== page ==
I recently reviewed the test results with an elite athlete and uncovered some interesting results. This individual maintains a vegan diet and is severely deficient in vitamin A. As I discussed dietary changes that would allow her to obtain more vitamin A, she informed me that she eats carrots, sweet potatoes, and winter squash in abundance and actually craves those foods. How could she be deficient in this vitamin that she seemed to be eating an excess of through her diet? First, as mentioned in the above study the rapidly-grown, pest-resistant fruits and vegetables being farmed today are truly less nutrient dense than those grown in years past. In addition, this particular situation turned out to be a perfect example of what standard tests can miss by testing only blood levels. While this patient may have had adequate levels of vitamin A in her bloodstream, her body was likely unable to utilize it. Another possibility is that her low fat diet was not allowing her to absorb this fat soluble vitamin in the first place.

Lastly, of the 3 forms of vitamin A (retinols, beta carotenes, and carotenoids) Retinol, or pre- formed vitamin A, is the most active form and is found most abundantly in animal sources. As a vegan, this individual was not obtaining Retinol from animal products and must begin supplementing with this specific form of vitamin A and increase her dietary fat intake to reverse this deficiency.

As I’ve said, I’m a firm believer in utilizing a balanced (preferably Paleo) diet to reach optimal health and prevent most nutritional gaps. I also believe that by listening to our bodies we really can begin to understand what we are needing based on what we are craving (with exceptions of course, sugar cravings are best ignored). However, we can’t deny that we live in a fast paced world that can make it extremely challenging to maintain a perfect diet every day. Add to that, the flaws in today’s farming practices and the fact that many of today’s most common nutritional deficiencies can be traced back to genetics, childhood, environment, activity level, and our body’s inability to actually utilize the nutrients from our diet; and it should become clear that even the most perfectly balanced Paleo diet can leave somebody with nutritional deficiencies. For athletes seeking optimal performance, women planning to conceive, those with unexplained symptoms of brain fog, chronic fatigue, hair/skin/nails abnormalities, mood issues, or chronic pain and for individuals simply seeking optimal health; I highly recommend utilizing this advanced nutritional or micronutrient testing. I personally prefer Spectracell’s Micronutrient Test or Genova Diagnostics NutraEval test to uncover potential nutritional gaps and ultimately unlocking one’s ability to thrive.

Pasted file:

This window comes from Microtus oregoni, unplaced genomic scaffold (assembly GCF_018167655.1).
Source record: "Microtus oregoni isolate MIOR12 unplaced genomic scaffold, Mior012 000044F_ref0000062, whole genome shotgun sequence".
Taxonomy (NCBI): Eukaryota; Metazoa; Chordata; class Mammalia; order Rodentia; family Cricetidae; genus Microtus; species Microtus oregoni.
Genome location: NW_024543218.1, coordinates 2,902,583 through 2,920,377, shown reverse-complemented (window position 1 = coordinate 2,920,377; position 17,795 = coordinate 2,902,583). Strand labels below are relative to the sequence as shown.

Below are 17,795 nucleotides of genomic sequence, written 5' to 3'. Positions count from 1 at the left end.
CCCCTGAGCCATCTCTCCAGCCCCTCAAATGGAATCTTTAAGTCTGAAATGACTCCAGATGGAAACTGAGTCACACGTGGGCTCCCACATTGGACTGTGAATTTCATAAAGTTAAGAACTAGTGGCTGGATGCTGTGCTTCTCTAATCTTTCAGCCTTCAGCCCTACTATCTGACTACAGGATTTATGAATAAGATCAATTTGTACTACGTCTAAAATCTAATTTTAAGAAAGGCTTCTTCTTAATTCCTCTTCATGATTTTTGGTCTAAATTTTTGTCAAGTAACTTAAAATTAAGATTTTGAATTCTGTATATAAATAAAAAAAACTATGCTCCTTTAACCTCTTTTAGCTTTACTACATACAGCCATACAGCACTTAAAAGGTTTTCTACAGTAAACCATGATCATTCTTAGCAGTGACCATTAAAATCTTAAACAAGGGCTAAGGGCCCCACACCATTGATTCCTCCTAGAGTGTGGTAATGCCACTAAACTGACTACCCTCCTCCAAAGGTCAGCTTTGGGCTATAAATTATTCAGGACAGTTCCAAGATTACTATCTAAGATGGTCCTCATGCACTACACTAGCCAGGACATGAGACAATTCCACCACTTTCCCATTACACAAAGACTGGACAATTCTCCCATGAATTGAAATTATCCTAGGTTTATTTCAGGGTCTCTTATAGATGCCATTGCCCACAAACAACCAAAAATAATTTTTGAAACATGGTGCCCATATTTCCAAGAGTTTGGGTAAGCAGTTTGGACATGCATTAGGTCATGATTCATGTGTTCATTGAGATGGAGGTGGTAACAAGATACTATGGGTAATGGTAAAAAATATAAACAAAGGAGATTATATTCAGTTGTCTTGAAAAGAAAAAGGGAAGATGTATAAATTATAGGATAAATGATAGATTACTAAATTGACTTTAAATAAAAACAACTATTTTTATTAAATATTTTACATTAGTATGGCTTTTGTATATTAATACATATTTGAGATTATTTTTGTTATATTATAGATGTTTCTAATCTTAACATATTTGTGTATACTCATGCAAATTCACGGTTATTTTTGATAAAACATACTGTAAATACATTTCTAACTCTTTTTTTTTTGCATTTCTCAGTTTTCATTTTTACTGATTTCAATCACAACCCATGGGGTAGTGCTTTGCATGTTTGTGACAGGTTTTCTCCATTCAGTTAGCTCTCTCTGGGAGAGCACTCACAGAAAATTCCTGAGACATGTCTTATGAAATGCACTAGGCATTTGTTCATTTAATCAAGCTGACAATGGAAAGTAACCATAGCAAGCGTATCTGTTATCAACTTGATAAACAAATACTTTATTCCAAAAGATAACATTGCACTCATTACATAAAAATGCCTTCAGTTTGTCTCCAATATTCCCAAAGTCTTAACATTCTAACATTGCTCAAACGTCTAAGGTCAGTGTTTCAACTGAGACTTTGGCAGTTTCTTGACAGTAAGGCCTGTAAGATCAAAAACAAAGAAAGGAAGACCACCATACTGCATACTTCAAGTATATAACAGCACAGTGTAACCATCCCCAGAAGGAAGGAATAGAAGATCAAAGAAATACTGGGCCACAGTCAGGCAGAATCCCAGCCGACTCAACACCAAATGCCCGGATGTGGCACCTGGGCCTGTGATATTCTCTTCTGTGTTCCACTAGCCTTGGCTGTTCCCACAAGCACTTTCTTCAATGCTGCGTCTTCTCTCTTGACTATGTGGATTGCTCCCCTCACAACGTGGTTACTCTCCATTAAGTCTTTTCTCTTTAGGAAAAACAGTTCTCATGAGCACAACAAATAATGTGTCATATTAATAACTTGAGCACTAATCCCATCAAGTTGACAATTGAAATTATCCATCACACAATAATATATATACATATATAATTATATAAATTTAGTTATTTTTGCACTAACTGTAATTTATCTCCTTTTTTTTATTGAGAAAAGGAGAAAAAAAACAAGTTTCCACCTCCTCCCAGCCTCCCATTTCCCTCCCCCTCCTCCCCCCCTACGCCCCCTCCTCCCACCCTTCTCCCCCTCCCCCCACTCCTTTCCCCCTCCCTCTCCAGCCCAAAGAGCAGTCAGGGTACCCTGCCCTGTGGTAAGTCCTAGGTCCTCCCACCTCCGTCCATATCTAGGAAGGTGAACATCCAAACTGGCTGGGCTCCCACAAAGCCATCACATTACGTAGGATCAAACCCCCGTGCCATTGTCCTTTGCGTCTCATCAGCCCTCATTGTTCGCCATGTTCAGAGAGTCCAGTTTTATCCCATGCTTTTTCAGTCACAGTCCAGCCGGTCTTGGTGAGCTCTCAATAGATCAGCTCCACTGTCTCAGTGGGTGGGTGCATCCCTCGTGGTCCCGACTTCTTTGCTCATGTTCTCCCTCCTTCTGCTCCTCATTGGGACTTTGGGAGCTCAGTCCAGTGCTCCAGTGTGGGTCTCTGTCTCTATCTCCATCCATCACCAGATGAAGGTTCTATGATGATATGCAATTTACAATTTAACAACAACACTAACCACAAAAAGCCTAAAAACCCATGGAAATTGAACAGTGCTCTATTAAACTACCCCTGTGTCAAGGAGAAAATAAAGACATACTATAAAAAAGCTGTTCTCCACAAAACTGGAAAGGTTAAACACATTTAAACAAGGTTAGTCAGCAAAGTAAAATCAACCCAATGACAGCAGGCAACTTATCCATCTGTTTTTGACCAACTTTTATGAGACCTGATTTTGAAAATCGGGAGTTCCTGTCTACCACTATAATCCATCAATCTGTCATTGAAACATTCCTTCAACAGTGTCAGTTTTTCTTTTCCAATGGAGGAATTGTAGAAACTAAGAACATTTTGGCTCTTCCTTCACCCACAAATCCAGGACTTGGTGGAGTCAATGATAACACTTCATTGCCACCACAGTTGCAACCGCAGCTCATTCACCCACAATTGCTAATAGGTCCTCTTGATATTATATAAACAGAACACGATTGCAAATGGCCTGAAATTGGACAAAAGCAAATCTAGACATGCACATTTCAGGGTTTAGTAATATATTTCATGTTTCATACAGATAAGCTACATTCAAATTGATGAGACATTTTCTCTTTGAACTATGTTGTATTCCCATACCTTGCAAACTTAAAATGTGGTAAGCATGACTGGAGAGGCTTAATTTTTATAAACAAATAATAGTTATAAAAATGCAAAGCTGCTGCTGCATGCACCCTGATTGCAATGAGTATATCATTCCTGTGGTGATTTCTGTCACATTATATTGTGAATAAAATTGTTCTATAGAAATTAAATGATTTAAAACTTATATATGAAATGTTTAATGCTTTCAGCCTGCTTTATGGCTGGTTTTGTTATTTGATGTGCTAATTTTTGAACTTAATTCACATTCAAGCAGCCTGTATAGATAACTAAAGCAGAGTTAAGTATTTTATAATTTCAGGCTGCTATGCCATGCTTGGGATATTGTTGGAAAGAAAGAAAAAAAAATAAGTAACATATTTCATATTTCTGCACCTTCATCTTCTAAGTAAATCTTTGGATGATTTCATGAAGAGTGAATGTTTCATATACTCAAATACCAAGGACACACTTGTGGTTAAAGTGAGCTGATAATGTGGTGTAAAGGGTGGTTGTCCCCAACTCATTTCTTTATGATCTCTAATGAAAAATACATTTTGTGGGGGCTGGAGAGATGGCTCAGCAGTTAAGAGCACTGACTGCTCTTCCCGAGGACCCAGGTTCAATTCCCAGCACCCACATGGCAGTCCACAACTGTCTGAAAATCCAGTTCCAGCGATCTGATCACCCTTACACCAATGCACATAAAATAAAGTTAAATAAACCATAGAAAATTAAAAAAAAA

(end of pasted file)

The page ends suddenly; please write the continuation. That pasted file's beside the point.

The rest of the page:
If you truly want to fill in any of these micronutrient gaps, you can either take a shotgun approach to supplementation by taking a bunch of everything or find a practitioner in your area that performs these types of specialty laboratory testing and really begin to understand what nutrients your body can truly benefit from.

-Jason M. Kremer, DC, CCSP, CSCS

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References

(1) Scientific American, April 27, 2011; Dirt Poor: Have Fruits and Vegetables Become Less Nutritious?
(2) JAMA, June 19, 2002-Vol 287, No 23; Vitamins for Chronic Disease Prevention in Adults
(3) JANA, Vol 8, No 2, 2005; The Metabolic Syndrome
(4) JANA, Vol 7 No 1, Winter 2004; Health Personnel Antioxidant Study (HPAS): Effects of Antioxidant Supplementation on Functional Antioxidant Capacity.
(5) JANA, Vol 4, No 1, Spring 2001; Functional Intracellular Analysis of Nutritional and Antioxidant Status.
(6) JANA, Vol 4 No 2, Summer 2001; Pilot Study: Whole Food Nutritional Supplement Increases Antioxidant Levels in the Blood.
(7) Am Clin Lab, 1994 May; 13(5):10-1; A Functional Analytical Technique for Monitoring Nutrient Status and Repletion. Part 3: Clinical Experience.
(8) Am Clin Lab, 1994 Mar; 13(3):25-7; A Functional Analytical Technique for Monitoring Nutrient Status and Repletion. Part 2: Validation
(9) Am Clin Lab, 1993 Jun; 12(6):8, 10; A Functional Analytical Technique for Monitoring Nutrient Status and Repletion.
(10) Biochem Biophys Res Commun, 1994 Jan 28; 198(2):451-8; Glucose and Insulin Responses in Isolated Human Lymphocytes Reflect in Vivo Status: Effects of VLCD Treatment.